Is there a sort of psychology in which nations protect their identities and futures by identifying threats and keeping their populations concerned about them?
There is in fact a practice -- and this answer will go beyond the narrow confines of U.S. foreign policy and take a more global approach -- of autocratic countries using the notion of foreign threats to divert their populations from domestic problems. A classic example of this was the Argentinian military junta's 1982 decision to invade the British-occupied Falkland Islands in the South Atlantic. While there is a legitimate territorial dispute between Britain and Argentina over the proper ownership of the islands, the British had occupied the Falklands since 1892, and there was no casus belli involved by which Argentina could logically militarily seize the disputed territories ninety years later. The military regime of General/President Leopoldo Galtieri calculated that appealing to Argentinian and Spanish pride by seizing the Falklands would divert the population's attention from the misrule and human rights abuses associated with the regime. The gamble backfired, and the country was humiliated by the British military victory, which resulted in the military regime's fall from power.
The Chinese Government frequently comes close to precipitating a war with Japan, which many Chinese continue to hate because of the incredible brutality of the Japanese occupation of Manchuria during the 1930s. Whenever the Chinese Government wants to divert its population's attention away from human rights abuses, it provokes a response from Japan, which causes massive Chinese demonstrations against Japan.
The most compelling example is the North Korean dictatorship under the regime founded by Kim il Jung and followed by Kim's son, Kim Jong il, and, today, grandson, Kim Jong Un. North Korea's human rights situation is among the worst in the world. Mass starvation and repression directly resulting from government policies require the North Korean regime to occasionally provoke crises with its neighbor to the south, the United States, and/or Japan (which had also occupied the Korean Peninsula during the first half of the 20th Century). Such provocations, usually involving tests of ballistic missiles, detonations of nuclear weapons, or direct military attacks on South Korea, help the North Korean government to rally popular support behind it and to justify its repressive measures. By playing up the notion of a foreign threat, especially from the United States, the regime is able to blame the country's problems on foreigners and minimize the threat of popular discontent with the Kim family's rule.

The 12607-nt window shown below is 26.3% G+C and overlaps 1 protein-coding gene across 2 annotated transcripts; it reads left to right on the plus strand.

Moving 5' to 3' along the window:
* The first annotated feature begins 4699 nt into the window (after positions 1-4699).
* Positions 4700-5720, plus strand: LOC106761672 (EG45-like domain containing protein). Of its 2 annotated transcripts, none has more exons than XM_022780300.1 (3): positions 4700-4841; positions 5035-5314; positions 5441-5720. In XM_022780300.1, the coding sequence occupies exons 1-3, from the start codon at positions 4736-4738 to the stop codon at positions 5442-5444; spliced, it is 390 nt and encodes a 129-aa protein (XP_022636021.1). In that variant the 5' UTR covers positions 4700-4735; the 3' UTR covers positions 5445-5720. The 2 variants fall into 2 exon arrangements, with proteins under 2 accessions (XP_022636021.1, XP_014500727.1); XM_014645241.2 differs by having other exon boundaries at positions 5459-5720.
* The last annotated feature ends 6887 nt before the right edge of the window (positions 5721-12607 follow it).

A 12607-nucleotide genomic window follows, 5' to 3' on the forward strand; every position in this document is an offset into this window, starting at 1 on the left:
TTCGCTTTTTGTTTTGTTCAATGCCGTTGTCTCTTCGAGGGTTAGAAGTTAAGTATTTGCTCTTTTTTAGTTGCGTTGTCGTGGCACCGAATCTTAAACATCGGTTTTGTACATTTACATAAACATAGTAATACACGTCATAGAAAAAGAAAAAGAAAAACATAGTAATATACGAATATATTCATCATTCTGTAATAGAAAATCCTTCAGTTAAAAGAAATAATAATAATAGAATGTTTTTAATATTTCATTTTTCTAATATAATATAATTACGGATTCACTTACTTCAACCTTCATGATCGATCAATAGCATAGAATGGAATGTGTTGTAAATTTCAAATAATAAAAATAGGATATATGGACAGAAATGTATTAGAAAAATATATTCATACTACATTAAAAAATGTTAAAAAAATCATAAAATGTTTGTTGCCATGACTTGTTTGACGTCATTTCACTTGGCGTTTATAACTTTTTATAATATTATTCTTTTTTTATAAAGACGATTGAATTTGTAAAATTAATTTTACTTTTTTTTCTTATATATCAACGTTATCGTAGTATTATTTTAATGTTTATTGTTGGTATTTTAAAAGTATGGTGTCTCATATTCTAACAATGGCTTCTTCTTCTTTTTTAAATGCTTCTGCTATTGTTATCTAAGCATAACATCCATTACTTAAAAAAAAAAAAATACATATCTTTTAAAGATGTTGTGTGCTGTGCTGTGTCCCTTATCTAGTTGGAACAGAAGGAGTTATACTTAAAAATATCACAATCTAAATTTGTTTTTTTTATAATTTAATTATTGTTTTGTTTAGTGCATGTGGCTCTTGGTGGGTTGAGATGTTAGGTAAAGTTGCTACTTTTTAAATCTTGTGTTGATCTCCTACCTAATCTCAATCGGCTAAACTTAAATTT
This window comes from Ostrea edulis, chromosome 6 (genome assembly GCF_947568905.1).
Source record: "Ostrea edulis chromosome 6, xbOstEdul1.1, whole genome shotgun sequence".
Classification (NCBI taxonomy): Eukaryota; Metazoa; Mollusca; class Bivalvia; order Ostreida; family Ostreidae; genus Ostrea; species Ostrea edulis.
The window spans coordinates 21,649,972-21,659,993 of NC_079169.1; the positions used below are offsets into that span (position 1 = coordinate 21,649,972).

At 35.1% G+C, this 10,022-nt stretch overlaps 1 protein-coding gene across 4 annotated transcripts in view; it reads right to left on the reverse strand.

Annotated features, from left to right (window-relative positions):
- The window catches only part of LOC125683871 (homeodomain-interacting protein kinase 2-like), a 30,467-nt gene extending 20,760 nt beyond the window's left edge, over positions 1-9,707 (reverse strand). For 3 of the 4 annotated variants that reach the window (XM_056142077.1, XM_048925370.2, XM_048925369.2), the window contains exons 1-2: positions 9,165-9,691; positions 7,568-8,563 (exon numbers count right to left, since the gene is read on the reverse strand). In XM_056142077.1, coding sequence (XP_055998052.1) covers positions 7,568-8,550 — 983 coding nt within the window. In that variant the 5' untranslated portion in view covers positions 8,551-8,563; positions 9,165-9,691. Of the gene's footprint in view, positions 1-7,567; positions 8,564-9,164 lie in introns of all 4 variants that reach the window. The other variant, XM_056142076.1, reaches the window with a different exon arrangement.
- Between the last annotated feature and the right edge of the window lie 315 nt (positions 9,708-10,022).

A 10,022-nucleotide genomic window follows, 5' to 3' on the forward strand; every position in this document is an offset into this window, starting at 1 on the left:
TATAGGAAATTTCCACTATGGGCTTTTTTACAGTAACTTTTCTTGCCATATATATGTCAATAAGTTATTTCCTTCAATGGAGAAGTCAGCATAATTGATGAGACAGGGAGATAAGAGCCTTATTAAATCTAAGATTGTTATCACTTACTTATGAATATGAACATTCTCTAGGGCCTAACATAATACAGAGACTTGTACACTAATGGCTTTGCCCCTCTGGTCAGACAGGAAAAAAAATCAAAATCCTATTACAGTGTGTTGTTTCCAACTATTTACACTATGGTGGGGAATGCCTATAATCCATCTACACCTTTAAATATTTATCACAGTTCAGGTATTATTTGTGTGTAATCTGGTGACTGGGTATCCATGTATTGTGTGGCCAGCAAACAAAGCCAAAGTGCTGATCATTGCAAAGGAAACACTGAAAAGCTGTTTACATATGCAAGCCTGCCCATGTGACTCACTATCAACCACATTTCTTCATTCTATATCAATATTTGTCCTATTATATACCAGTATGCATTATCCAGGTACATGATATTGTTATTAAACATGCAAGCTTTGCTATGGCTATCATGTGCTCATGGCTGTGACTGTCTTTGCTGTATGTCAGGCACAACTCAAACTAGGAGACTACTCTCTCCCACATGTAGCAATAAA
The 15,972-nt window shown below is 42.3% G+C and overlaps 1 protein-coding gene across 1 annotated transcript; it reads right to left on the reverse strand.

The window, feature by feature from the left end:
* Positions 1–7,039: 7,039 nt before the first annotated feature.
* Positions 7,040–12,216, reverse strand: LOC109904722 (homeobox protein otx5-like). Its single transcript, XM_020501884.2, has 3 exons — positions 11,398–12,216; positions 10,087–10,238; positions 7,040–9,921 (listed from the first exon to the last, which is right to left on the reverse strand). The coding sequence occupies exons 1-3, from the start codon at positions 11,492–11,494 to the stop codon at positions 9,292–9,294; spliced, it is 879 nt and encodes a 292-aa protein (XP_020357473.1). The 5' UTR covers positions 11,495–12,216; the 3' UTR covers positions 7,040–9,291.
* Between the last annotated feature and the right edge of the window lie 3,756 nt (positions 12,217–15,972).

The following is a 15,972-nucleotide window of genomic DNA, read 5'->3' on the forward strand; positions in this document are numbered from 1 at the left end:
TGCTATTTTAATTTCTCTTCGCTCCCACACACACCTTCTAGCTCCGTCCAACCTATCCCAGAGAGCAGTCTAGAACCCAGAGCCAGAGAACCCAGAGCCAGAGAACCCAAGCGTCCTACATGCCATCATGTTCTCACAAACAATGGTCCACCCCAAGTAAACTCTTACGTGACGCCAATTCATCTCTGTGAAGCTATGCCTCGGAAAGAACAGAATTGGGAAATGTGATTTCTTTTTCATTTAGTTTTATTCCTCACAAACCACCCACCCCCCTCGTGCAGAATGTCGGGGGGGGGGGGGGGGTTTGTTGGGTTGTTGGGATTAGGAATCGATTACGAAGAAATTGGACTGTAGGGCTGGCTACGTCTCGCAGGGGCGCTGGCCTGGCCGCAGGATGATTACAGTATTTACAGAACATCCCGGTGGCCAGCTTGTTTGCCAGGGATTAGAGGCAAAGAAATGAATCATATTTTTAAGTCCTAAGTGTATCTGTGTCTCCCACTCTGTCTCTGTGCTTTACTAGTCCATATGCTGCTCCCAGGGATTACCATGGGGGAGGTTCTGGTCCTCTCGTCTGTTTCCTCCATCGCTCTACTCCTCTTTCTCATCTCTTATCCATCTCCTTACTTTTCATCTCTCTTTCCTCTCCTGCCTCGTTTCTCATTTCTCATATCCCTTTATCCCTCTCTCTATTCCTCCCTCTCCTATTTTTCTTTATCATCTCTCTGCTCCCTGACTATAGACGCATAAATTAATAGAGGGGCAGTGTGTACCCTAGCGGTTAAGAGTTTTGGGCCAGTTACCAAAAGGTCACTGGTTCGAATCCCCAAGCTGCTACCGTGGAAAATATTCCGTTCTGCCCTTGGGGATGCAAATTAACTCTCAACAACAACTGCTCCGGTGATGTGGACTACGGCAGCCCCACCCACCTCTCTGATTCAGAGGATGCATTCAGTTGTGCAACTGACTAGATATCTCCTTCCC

These are only a few concrete examples of governments exploiting their populations' fears of the outside world for domestic political effect.
This sort of psychology is a major part of what the country of Oceania in George Orwell’s 1984 does to maintain its identity and future. It is less clear if countries in real life do this. People who would say that countries do this typically have a negative attitude about the countries (or the leaders) that they are accusing.
Whether countries do this is really in the mind of the person observing the country. For example, let us look at the “War on Terror.” On the one hand, if you are inclined to support what the US is doing, you would say that the war on terror is a legitimate response to a real threat from Al-Qaeda. They would point to the attacks that that group has carried out and say that the US really has an objective need to be concerned about the group.
However, a person who is more cynical about the United States or about a particular president could argue that the US really is just engaging in the War on Terror as a way to keep Americans in line. The government points out Al-Qaeda as a threat to us so that we can feel more solidarity with one another. It keeps us in a state of fear of Al-Qaeda so that we will not complain about infringements on our liberties.
The point, then, is that it is impossible to say objectively that countries engage in this sort of an action. We can argue that they do, but there is not really any objective way to prove that it is so.